Influence of complete spinal cord injury on skeletal muscle cross-sectional area within the first 6 months of injury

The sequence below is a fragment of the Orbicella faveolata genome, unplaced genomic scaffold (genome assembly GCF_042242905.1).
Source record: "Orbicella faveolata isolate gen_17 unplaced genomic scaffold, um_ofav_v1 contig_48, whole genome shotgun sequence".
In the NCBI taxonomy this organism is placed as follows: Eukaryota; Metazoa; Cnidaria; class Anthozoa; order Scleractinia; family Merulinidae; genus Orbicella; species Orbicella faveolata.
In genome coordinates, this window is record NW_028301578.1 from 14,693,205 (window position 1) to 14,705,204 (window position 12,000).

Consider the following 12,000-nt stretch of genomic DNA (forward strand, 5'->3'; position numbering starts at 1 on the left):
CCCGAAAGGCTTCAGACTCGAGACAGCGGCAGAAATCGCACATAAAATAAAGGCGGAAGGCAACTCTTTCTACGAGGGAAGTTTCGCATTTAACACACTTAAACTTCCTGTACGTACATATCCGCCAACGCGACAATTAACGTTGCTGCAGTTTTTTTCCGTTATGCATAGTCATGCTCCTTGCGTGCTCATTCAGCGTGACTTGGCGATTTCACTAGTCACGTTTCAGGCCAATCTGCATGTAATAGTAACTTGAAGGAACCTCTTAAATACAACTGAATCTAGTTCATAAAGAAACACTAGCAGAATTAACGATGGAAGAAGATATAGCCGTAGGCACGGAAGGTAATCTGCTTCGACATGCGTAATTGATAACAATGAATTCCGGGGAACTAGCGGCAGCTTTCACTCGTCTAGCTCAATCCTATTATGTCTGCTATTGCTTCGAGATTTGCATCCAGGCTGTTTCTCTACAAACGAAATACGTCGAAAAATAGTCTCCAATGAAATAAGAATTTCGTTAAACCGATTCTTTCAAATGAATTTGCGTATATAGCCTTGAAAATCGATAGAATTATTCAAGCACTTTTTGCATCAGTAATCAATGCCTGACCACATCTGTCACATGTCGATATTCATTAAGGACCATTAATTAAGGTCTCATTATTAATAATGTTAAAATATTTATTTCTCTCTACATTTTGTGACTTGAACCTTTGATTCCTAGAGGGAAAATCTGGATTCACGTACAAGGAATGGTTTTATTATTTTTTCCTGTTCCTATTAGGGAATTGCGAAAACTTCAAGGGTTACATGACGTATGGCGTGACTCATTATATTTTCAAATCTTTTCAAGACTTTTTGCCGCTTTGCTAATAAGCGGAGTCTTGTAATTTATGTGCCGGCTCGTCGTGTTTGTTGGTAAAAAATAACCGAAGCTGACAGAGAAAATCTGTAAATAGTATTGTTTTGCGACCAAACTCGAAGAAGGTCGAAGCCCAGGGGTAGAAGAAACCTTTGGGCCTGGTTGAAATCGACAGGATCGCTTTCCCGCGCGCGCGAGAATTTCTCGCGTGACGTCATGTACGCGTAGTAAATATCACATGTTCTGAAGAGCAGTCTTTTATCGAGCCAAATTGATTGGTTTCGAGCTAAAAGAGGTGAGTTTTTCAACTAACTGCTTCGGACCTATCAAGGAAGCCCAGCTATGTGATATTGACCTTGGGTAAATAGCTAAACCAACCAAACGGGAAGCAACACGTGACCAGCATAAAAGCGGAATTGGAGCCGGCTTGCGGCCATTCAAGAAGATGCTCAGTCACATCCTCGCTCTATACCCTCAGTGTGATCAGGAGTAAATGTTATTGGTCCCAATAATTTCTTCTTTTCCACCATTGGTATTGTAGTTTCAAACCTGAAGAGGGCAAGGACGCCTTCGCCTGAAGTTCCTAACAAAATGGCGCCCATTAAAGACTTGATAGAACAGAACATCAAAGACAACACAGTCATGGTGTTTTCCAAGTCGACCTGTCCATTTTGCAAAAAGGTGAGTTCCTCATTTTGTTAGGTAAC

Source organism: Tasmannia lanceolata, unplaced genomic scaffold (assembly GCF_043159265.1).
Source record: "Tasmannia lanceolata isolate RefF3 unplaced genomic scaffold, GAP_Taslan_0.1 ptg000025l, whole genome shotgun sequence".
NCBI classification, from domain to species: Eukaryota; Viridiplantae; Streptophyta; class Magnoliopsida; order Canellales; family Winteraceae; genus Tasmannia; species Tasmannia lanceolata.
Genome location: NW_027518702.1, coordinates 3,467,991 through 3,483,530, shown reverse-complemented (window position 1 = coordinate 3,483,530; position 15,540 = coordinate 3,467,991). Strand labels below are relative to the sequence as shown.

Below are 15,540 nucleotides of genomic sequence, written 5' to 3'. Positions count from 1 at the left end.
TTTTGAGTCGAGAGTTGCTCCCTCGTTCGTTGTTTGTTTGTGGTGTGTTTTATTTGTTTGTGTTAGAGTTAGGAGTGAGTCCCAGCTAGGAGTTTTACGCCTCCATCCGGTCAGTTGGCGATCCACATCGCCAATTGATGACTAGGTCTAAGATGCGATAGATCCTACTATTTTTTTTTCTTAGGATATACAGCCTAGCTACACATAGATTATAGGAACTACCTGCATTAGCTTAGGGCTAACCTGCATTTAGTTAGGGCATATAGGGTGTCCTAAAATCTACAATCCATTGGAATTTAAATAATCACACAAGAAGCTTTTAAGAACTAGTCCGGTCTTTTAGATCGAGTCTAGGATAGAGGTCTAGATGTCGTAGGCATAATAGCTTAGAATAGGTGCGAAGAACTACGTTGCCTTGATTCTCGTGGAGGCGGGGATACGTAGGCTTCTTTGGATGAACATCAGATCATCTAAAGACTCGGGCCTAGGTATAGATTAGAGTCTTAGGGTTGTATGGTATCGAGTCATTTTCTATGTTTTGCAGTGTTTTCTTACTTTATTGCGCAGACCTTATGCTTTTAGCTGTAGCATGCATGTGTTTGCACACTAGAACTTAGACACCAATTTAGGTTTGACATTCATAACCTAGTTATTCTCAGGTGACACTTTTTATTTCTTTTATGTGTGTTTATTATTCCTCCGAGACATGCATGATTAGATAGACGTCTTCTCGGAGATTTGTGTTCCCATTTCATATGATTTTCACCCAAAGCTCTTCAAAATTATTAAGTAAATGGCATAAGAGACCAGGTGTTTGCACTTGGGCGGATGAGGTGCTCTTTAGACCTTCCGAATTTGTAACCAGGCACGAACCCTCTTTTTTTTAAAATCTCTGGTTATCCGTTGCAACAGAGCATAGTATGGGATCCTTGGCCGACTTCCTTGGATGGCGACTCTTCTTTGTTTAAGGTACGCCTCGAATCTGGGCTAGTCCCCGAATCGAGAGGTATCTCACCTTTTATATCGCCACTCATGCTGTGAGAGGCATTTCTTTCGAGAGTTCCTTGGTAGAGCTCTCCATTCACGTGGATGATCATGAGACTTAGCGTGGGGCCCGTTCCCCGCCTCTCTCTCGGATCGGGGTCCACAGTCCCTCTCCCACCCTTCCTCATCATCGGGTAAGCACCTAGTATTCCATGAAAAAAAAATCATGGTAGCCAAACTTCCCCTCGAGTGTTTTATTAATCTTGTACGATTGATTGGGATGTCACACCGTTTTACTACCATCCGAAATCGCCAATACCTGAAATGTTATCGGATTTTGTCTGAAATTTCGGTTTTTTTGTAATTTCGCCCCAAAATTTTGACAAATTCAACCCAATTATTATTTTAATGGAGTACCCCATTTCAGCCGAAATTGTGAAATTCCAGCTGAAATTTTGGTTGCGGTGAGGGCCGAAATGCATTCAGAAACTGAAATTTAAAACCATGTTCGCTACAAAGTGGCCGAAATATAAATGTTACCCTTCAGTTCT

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In this study we examined the influence of complete spinal cord injury (SCI) on affected skeletal muscle morphology within 6 months of SCI. Magnetic resonance (MR) images of the leg and thigh were taken as soon as patients were clinically stable, on average 6 weeks post injury, and 11 and 24 weeks after SCI to assess average muscle cross-sectional area (CSA). MR images were also taken from nine able-bodied controls at two time points separated from one another by 18 weeks. The controls showed no change in any variable over time. The patients showed differential atrophy (P = 0.0001) of the ankle plantar or dorsi flexor muscles. The average CSA of m. gastrocnemius and m. soleus decreased by 24% and 12%, respectively (P = 0.0001). The m. tibialis anterior CSA showed no change (P = 0.3644). As a result of this muscle-specific atrophy, the ratio of average CSA of m. gastrocnemius to m. soleus, m. gastrocnemius to m. tibialis anterior and m. soleus to m. tibialis anterior declined (P = 0.0001). The average CSA of m, quadriceps femoris, the hamstring muscle group and the adductor muscle group decreased by 16%, 14% and 16%, respectively (P ≤ 0.0045). No differential atrophy was observed among these thigh muscle groups, thus the ratio of their CSAs did not change (P = 0.6210). The average CSA of atrophied skeletal muscle in the patients was 45–80% of that of age- and weight-matched able-bodied controls 24 weeks after injury. In conclusion, the results of this study suggest that there is marked loss of contractile protein early after SCI which differs among affected skeletal muscles. While the mechanism(s) responsible for loss of muscle size are not clear, it is suggested that the development of muscular imbalance as well as diminution of muscle mass would compromise force potential early after SCI.
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